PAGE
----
Friday, January 18, 2013

Robledo Peak, Lookout Mountain- Robledo Mountains

On top of Lookout Mountain. Robledo Peak in background.
 January seems like a good time to write about these hikes. The two times we've hiked to Robledo Peak were both in January. The hike we made to Lookout Mountain( the other obvious high point of the range a mile or so to north of Robledo Peak)  was in late December, 2000.  It was our first longer excursion in the range and we were using Greg Magee's Hiking Guide to Dona Ana County for our directions. I'm grateful to Greg for introducing me to so many  places to explore near my home,but this hike of his is just overlong. Starting out off of Faulkner Canyon  we had hiked  up an arroyo, trudged across a  long mesa for close to three miles  and the real climbing hadn't even begun yet. We used the road to the top of Lookout Mountain to begin to go up,but then decided that going cross country would be more direct. We  slowly walked among the stunted junipers that grew along the ridge,battling the wind all the way to the top. On the summit is a tin shack and  what are believed to be the remains of a heliograph station built back when nearby Fort Selden was an active military installation back in the 1880's. We tried to cut our distance for the hike back and descended more or less straight down the northwest side of the mountain, got back onto the mesa, and then into the arroyo and finally back to truck as night fell. My wife's knee was totaled and it was a very painful return trip for her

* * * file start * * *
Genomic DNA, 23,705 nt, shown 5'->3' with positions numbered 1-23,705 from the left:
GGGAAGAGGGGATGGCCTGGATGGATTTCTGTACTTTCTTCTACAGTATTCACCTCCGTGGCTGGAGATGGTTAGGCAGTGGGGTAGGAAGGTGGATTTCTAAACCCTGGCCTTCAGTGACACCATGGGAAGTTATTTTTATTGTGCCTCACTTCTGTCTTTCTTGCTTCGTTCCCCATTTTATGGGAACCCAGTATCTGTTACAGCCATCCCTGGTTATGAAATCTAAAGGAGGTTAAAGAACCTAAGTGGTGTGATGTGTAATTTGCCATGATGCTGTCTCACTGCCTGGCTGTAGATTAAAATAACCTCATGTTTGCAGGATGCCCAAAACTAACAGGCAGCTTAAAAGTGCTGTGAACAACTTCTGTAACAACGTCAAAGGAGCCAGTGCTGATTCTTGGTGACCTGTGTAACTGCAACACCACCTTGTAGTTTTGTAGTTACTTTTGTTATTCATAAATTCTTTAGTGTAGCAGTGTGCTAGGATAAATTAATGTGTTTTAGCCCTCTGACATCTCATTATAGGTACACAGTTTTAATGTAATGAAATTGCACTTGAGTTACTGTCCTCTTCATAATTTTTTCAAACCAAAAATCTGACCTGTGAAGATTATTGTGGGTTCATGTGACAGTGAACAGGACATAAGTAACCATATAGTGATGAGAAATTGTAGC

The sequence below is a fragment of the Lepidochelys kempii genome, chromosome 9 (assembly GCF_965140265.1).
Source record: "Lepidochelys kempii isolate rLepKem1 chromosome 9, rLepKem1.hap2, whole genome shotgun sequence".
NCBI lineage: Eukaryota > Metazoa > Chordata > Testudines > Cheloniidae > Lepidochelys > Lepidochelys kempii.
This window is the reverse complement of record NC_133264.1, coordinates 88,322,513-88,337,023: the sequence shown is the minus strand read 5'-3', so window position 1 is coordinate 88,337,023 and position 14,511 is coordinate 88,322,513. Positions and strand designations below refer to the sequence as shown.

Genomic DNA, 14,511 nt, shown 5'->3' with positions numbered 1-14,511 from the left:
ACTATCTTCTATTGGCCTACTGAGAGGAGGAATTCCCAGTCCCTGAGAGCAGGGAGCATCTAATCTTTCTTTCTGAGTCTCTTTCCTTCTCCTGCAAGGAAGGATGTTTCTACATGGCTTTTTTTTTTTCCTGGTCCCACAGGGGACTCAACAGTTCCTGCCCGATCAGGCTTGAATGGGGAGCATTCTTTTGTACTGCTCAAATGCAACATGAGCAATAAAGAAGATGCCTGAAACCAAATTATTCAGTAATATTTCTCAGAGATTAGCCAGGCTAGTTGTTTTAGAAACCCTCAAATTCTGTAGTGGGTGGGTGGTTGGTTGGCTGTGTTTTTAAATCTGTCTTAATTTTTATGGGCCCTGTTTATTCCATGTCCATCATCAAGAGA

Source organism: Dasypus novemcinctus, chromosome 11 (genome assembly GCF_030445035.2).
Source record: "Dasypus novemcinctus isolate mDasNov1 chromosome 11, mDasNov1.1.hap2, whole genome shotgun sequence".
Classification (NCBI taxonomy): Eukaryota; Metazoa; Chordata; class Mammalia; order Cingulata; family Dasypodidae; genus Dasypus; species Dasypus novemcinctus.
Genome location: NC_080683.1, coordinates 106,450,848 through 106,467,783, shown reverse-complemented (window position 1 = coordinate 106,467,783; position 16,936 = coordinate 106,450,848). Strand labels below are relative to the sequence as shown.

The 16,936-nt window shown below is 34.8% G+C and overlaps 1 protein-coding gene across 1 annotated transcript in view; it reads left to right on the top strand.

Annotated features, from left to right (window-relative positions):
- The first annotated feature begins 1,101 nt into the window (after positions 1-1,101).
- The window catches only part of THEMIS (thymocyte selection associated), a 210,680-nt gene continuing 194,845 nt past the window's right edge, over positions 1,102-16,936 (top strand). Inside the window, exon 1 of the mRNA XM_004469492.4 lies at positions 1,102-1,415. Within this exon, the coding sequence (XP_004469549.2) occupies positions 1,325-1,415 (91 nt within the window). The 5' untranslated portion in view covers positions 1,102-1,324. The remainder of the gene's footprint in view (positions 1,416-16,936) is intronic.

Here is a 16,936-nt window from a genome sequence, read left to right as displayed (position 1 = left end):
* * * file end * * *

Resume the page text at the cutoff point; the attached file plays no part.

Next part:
When I wanted to hike Robledo Peak( the Robledo's high point at 5,890 feet) I drove  most of the way on the road that took us all way back to the arroyo that runs between the two peaks.This is a side road that takes off to the southeast  a short ways after the Faulkner Canyon Road goes around a dry waterfall.An old windmill used to indicate the turn-off. It may be still there. This side road is pretty rough in spots. I remember my old 2WD Isuzu Rodeo had some trouble with one steep pitch,but it got us there. Both times we parked up on the mesa rather than make the very steep descent into the arroyo where the road continues for another  mile or so before ascending to Lookout Peak. At the mouth of second side canyon coming in from the south we followed some vehicle tracks which  ended shortly as the walls closed in, and the number of boulders increased. We kept a southeast bearing and eventually encountered a very useful use trail that took us all the way up to a saddle with views of the entire southern portion of the  Robledos.
  The first time we climbed the peak, we ventured way too far to the northeast, trying to find an easy way around,before having to turn south back towards the peak. The second time we just went straight east from the saddle, which was steeper,but shorter and less  sketchy. There was glass jar in a cairn with a sign-in notebook. We read the  entries( I really enjoy this aspect of climbing less significant peaks-seeing how often they're climbed, when and by who) and signed in ourselves. From our car this hike is a little less that four miles round trip- considerably less than the 11 plus miles we slogged when doing the trek to Lookout Peak. I've collected some nice calcite specimens on the way to Robledo Peak, which is  composed of Permian era sedimentary rocks. The reddish looking  Lookout Mountain is an igneous intrusion. The views of the Rio Grande Valley from either peak are tremendous. These trips epitomized the lonely and remote beauty of desert mountains. I'm always glad to remember these hikes. I hope these mountains stay wild.  Just writing about them makes me want to get back out there again.

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